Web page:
Paxfire stole Google.com

POSTED BY on Aug 7 under Security

Seriously. Stolen… or at least, that’s certainly what it looks like if you’re unfortunate enough to be stuck using a Paxfire DNS appliance like the two I found a few weeks ago.

I just finished my first Google Knol: DNS Squatting

In a nutshell, Paxfire DNS appliances pretend to be ‘www.google.com’. They aren’t pretending to be other search engines from what I can tell – just Google. Fun times when the marketing wonks decide to sniff your search habits…

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3 Comments so far
  1. your mom October 14, 2008 4:59 pm

    This was caused by a dns failure, probably just a hiccup in the network, or just a failed query to your dns server. They should probably cache a number of well-known domains and not touch them, but I think Paxfire tries to be as hands off as possible. Anyways, don’t blame paxfire, blame your isp. Your isp almost certainly already sniffs your queries anyways, they are the reason sites like quantcast.com exist. Paxfire is just the mercenary hired to “deliver the message” of dns failure, and then monetize it.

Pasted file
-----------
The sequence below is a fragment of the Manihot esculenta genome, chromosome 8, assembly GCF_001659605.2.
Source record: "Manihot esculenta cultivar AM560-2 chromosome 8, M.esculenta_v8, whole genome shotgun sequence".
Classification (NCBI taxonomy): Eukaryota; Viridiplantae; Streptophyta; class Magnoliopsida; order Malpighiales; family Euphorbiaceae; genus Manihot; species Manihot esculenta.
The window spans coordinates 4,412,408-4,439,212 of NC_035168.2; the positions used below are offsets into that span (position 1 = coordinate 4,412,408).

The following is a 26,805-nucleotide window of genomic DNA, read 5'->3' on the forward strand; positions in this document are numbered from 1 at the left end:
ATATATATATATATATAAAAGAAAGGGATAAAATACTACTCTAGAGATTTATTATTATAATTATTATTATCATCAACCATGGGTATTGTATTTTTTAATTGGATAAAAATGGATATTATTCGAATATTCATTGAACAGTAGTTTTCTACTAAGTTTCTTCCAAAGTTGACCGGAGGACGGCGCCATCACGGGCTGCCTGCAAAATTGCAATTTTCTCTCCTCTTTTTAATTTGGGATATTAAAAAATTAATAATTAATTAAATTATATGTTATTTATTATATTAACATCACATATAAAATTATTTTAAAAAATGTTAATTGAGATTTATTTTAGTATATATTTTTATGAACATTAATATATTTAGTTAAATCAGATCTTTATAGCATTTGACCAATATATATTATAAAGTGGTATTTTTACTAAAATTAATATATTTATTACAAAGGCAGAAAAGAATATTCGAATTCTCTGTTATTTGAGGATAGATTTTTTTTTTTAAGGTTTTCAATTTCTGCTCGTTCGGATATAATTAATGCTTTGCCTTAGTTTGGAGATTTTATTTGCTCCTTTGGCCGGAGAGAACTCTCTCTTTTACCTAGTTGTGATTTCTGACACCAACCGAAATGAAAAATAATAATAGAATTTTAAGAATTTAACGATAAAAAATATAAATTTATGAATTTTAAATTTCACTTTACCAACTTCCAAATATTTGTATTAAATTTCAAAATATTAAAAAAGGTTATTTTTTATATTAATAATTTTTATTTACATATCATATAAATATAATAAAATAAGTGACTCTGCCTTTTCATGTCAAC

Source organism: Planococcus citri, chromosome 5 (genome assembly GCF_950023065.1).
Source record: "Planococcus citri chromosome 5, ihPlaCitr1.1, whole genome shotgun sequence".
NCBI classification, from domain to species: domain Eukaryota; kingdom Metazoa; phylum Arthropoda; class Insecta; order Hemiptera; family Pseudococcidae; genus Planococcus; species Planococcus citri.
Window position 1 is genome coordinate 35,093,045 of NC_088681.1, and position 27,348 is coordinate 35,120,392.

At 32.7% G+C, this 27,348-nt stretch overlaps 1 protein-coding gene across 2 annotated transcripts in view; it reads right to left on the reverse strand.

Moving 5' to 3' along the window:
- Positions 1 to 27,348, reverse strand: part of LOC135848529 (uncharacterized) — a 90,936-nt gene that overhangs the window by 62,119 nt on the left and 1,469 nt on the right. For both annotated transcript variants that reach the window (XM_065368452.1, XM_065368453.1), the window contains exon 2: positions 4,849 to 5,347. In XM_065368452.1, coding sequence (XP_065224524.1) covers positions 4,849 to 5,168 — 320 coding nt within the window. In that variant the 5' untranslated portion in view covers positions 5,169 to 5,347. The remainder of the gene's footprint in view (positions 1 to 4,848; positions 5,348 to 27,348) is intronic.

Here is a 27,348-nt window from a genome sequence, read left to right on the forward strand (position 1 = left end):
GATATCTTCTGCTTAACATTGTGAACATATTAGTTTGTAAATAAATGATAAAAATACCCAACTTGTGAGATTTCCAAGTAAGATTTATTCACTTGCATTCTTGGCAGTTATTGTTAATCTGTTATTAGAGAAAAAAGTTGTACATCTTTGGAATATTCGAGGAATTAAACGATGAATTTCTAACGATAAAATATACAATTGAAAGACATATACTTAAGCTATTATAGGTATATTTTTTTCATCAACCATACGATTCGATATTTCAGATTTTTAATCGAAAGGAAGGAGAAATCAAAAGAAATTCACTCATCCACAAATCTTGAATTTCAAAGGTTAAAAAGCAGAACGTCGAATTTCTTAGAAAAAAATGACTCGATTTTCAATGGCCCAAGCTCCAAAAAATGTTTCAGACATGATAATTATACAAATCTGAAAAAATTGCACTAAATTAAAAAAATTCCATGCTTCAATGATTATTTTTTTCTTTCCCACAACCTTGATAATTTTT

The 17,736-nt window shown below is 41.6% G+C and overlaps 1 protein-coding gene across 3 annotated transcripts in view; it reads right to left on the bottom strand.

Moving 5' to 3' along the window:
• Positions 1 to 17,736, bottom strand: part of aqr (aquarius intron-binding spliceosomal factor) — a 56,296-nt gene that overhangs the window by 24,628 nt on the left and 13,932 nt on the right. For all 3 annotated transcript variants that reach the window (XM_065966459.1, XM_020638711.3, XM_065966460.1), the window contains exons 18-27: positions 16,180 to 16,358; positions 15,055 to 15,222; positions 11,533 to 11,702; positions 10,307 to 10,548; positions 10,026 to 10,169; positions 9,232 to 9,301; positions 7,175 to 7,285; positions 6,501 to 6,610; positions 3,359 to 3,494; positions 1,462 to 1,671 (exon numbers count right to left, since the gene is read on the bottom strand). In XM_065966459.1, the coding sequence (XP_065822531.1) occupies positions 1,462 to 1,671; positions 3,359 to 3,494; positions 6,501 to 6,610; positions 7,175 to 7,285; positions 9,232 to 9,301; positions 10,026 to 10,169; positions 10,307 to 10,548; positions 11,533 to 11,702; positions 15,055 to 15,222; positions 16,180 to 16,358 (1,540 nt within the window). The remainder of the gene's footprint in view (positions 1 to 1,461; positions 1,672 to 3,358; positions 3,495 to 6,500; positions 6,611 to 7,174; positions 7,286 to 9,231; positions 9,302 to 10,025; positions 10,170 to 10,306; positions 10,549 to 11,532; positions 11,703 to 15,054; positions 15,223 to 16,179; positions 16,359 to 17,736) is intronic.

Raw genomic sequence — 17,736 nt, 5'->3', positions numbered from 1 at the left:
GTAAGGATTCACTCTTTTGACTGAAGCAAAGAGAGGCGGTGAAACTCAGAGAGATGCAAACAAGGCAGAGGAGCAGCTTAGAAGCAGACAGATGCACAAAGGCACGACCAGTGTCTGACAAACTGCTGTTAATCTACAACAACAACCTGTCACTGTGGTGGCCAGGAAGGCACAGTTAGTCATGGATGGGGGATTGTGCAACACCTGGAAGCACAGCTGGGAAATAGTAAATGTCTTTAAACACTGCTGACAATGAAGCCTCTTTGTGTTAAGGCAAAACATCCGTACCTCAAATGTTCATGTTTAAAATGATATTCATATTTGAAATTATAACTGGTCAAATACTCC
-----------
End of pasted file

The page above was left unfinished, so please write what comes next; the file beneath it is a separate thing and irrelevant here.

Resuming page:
2. joe October 15, 2008 8:57 pm

    It wasn’t a DNS failure.

    And blame my ISP?

    Perhaps you should re-read the article. I am the ISP.

  3. Justin Hopkins September 23, 2009 7:52 am

    @joe
    That was a really great Knol, thanks for taking so much time to write it. My organization just implemented a Paxfire and it is inconvenient and unnerving.

    I wanted to point out that Paxfire has stolen Google in more than one way. Besides the disturbing scenario you detailed in the Knol, the default behavior of Firefox(in my experience) is that when NXDOMAIN is returned, Firefox will in the case that you haven’t typed something in that looks like a domain, go ahead and submit that as a search query to your default search provider.

    Paxfire calls this “address bar monetization” generally, but what you get is “yahoo powered” search along with their own ads. This is bad on so many levels. Like you say, this type of invasive and sneaky monetization is unethical – but on top of that the search results are just plain sucky. The results are so bad, they seem to be artificially and intentionally poor.

    If you go out and search Google, you will receive highly relevant pages along with (arguably) relevant advertising. A user will be much more likely to click on the search results(and disregard the ads) because of this. It is important for Google because if they didn’t do this then people would stop using them and go somewhere else.

    Paxfire on the other hand, exploits the fact that users don’t have any choice in the matter and provide (again, this is just my opinion) extremely poor search results in an attempt to boost the performance of their advertising.

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